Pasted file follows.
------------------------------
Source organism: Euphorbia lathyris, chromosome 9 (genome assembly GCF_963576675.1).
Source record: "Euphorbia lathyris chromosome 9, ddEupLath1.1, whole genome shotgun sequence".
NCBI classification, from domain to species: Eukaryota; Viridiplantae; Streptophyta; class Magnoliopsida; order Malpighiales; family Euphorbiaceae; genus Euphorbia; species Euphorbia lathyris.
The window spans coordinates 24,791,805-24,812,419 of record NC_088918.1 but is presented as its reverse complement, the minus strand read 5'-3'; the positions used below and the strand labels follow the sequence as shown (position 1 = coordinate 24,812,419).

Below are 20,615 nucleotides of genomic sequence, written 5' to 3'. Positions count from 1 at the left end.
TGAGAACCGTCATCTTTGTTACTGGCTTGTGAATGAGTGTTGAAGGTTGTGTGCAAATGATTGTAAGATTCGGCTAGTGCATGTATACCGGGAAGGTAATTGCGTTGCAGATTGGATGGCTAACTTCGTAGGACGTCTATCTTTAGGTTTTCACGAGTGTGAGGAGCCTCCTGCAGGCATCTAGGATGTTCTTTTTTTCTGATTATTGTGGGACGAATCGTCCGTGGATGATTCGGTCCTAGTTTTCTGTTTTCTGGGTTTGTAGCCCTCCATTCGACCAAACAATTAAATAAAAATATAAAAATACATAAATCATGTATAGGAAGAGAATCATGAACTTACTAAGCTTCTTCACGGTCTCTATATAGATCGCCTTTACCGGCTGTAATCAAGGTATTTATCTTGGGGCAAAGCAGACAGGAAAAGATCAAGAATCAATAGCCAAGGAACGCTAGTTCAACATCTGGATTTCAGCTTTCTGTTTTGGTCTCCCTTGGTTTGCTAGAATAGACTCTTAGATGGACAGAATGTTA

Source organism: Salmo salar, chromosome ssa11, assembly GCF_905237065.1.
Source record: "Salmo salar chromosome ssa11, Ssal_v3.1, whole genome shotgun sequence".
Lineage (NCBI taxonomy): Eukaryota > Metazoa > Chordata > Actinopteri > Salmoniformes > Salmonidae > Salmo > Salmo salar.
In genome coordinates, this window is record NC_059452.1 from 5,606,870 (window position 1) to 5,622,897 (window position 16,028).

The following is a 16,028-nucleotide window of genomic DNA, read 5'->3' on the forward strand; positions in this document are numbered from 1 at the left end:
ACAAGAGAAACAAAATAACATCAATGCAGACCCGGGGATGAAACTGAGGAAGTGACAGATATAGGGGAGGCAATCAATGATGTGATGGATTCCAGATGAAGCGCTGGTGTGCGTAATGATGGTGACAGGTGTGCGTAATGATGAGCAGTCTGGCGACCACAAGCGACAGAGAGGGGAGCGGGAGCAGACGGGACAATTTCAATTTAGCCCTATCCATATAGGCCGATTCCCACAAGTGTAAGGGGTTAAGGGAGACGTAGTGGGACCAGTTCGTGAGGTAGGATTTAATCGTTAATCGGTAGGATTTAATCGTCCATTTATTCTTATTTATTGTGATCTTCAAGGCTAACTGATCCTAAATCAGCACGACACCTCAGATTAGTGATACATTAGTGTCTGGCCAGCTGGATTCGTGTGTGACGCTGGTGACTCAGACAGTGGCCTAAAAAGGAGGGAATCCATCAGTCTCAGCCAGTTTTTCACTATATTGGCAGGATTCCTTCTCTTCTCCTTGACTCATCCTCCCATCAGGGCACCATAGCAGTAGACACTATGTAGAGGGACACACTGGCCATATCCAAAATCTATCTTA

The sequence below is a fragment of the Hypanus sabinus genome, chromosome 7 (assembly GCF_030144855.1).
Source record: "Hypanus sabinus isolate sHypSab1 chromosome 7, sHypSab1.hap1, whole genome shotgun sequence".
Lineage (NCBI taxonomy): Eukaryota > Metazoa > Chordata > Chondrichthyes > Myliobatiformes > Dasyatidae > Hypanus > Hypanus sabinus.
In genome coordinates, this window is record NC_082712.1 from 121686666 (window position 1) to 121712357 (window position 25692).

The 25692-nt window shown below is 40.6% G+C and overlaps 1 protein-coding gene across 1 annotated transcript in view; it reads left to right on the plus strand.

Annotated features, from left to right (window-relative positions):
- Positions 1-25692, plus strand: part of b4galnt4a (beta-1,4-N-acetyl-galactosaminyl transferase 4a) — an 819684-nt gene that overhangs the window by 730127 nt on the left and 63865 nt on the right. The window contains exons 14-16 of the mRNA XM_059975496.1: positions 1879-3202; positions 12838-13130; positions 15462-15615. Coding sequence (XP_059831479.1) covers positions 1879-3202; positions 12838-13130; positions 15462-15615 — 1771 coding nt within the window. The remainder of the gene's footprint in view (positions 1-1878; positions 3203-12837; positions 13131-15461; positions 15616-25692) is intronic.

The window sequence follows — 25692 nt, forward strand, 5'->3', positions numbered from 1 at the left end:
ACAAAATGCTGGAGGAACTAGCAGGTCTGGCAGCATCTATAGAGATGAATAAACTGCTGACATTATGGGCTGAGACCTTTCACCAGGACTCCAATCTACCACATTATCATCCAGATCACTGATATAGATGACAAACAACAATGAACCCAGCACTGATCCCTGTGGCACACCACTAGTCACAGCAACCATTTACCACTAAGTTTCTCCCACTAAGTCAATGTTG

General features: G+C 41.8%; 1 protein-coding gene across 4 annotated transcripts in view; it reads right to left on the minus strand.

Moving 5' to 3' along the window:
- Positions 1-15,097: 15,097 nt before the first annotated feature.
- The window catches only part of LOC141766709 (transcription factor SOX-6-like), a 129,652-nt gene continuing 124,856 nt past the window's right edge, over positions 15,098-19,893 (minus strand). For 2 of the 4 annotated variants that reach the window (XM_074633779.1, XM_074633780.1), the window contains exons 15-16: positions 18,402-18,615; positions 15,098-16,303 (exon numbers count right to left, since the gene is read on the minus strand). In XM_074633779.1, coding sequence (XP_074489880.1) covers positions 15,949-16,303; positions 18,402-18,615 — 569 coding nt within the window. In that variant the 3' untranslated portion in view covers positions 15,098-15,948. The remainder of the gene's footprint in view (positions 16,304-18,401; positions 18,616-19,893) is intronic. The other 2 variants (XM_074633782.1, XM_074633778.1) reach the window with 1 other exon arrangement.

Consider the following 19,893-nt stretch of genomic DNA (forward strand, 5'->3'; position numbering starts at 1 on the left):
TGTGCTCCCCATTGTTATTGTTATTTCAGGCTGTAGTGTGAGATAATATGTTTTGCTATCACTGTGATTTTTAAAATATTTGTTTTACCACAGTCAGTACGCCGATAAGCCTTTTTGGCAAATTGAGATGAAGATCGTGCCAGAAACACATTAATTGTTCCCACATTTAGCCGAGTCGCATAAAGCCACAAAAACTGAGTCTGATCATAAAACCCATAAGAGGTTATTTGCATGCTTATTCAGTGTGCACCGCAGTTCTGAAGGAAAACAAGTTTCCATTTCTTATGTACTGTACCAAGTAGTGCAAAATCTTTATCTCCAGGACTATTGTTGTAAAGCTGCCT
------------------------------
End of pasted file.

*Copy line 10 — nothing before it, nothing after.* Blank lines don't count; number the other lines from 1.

In genome coordinates, this window is record NC_059452.1 from 5,606,870 (window position 1) to 5,622,897 (window position 16,028).